When (Decent) Fountain Pens Were Sold at Staples....

Last month, I received this pen in a trade from a friend.  He had decided to pass it on because the pen was underused in his collection and was cleaning out some space (something that I'm trying to do myself by selling/trading some extremely underused pens and inks).  

Introducing the Waterman Phileas, once Waterman's flagship "economy" pen, and the starter pen of choice for many.  

I was thrilled to have this pen in my collection.  For those of you who don't recognize it, this pen is a Waterman Phileas, which was discontinued by Waterman approximately 2-3 years ago.  Prior to that, the pen was fairly ubiquitous in that it could be found in office supply stores in the U.S., not to mention abroad.  I still remember when you could find "fountain pen starter kits" at Staples or Office Depot that included the Phileas, a bottle of Waterman Florida Blue Ink, a converter and some cartridges for around $30.  Personally, my introduction to the Phileas came when I was in school in France in 2000-2001, and everybody had some sort of fountain pen, with these being a popular choice.  At that time, I had the lower-end Waterman Kultur, which was a Phileas without the art-deco trim, but nonetheless a great writer. 

The pen has nice gold plated trim on the cap.  The material is marbled green resin. 

Note the art deco styling--something you don't see very often in budget pens anymore. 

What's remarkable about the Phileas is the fact that it includes some very nice detail that's hard to find in $30 pens these days.  Note the gold-plated trim with art deco details.  Also, the tolerances seem very high.  The edges of the pen are well rounded and the slip-on cap both closes and posts securely.  The marbled green resin is very understated, professional, and not at all "cheap" looking.  The pen also has some heft to it, as Waterman lined the inside of the barrel with brass.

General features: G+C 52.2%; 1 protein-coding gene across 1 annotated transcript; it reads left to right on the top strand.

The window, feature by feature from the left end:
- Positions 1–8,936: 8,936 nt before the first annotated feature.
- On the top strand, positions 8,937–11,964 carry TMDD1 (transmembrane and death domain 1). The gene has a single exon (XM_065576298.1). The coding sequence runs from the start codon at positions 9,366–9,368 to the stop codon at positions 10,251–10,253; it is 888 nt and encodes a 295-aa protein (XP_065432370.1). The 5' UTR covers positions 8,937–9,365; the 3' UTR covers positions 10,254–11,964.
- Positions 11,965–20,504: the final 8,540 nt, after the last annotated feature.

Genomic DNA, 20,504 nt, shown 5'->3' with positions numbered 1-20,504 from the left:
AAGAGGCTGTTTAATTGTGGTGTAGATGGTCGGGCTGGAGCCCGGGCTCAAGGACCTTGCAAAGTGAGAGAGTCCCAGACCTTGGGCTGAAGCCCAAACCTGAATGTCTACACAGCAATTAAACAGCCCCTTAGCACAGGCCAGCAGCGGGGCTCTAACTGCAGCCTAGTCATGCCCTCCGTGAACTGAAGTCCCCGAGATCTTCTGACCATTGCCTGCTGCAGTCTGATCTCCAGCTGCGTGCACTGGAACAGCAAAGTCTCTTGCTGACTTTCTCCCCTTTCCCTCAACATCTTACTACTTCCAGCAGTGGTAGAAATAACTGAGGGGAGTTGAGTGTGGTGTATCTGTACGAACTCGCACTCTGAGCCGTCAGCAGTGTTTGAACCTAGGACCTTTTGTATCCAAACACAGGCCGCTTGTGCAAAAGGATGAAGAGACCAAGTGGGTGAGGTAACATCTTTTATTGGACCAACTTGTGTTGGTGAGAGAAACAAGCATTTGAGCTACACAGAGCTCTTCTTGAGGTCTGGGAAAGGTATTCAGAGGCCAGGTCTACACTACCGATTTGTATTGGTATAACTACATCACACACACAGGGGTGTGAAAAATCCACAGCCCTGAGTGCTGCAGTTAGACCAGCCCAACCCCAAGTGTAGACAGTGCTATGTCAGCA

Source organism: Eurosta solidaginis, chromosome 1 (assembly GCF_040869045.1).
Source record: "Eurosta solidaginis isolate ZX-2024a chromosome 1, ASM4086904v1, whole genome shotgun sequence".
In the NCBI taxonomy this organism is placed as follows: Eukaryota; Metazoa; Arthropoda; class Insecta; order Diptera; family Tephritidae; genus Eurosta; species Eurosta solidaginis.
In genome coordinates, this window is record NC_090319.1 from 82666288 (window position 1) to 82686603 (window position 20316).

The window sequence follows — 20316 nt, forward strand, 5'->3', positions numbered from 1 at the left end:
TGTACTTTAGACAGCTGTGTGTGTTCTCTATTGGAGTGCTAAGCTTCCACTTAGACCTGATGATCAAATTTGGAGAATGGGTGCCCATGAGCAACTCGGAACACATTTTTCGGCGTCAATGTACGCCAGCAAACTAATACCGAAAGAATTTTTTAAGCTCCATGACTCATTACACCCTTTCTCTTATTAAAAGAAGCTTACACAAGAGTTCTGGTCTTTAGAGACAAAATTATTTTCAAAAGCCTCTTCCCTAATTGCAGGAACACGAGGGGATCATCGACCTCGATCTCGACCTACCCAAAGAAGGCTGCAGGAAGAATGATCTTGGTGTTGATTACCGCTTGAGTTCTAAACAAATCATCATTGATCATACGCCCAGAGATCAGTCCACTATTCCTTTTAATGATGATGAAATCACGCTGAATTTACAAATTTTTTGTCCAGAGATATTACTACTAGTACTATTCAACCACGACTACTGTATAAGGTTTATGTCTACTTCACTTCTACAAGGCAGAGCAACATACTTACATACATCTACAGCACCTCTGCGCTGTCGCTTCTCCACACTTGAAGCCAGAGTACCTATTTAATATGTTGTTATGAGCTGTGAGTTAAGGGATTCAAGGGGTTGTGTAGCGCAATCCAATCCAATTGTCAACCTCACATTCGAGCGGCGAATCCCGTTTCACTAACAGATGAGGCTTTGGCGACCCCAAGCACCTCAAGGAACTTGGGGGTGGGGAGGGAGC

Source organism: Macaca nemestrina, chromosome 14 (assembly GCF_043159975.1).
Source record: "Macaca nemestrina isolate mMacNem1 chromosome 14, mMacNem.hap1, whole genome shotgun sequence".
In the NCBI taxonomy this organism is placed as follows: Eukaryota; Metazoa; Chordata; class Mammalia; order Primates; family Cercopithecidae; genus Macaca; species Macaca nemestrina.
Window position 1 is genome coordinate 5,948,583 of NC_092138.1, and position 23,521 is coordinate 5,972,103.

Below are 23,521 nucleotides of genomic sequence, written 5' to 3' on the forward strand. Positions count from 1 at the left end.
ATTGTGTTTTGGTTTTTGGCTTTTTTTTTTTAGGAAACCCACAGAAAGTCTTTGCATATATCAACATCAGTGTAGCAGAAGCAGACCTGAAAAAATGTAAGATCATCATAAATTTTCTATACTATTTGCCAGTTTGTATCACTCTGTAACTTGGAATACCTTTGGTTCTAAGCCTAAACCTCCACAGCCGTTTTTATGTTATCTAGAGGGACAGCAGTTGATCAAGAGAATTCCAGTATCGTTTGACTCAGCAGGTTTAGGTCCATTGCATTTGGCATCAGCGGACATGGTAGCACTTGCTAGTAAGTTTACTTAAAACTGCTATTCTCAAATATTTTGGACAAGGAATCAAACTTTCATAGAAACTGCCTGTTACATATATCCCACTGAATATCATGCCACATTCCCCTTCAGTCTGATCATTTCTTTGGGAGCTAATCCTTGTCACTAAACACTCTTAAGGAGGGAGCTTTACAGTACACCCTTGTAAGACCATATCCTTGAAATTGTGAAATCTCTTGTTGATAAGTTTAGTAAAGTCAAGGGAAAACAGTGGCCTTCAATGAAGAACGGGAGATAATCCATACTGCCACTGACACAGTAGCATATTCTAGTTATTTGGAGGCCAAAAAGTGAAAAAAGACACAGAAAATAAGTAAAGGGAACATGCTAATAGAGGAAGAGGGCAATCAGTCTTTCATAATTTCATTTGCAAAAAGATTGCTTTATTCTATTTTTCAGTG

The Phileas Nib is a two-toned steel nib that writes well.  This one is a medium.  

The Phileas Nib is a two-toned steel nib that writes well.  This one is a medium.  

The nib is nothing remarkable, but it's a solid writer that does what it's asked to do:  write reliably.  It doesn't skip and I've never had a hard start.  I've been using this pen for the past week, filled with Iroshizuku Yama-Budo, and it's caused me no problems.  

The Phileas disassembled.  This one came with the Waterman threaded converter, which I like.  

A writing sample from the Phileas, using Edelstein Turmaline during my review of that ink.  Paper is Clairefontaine French-ruled. 

The Verdict.  This is a great pen that, in my opinion, never should have been discontinued.  For years, it was probably the go-to entry level pen out there.  If you can find one, it's still a great option for everyday use.  There has been much speculation as to why Waterman discontinued this pen (example link here), but IMHO the most plausible explanation is that Sanford, the parent company, wanted to take the Waterman line to a more upscale market position, at least here in the U.S, and therefore discontinued their "budget" line.  I was last in Europe a year ago, and I still saw some Phileas and Kultur pens on shelves.  Whether those pens were NOS or not, I couldn't say.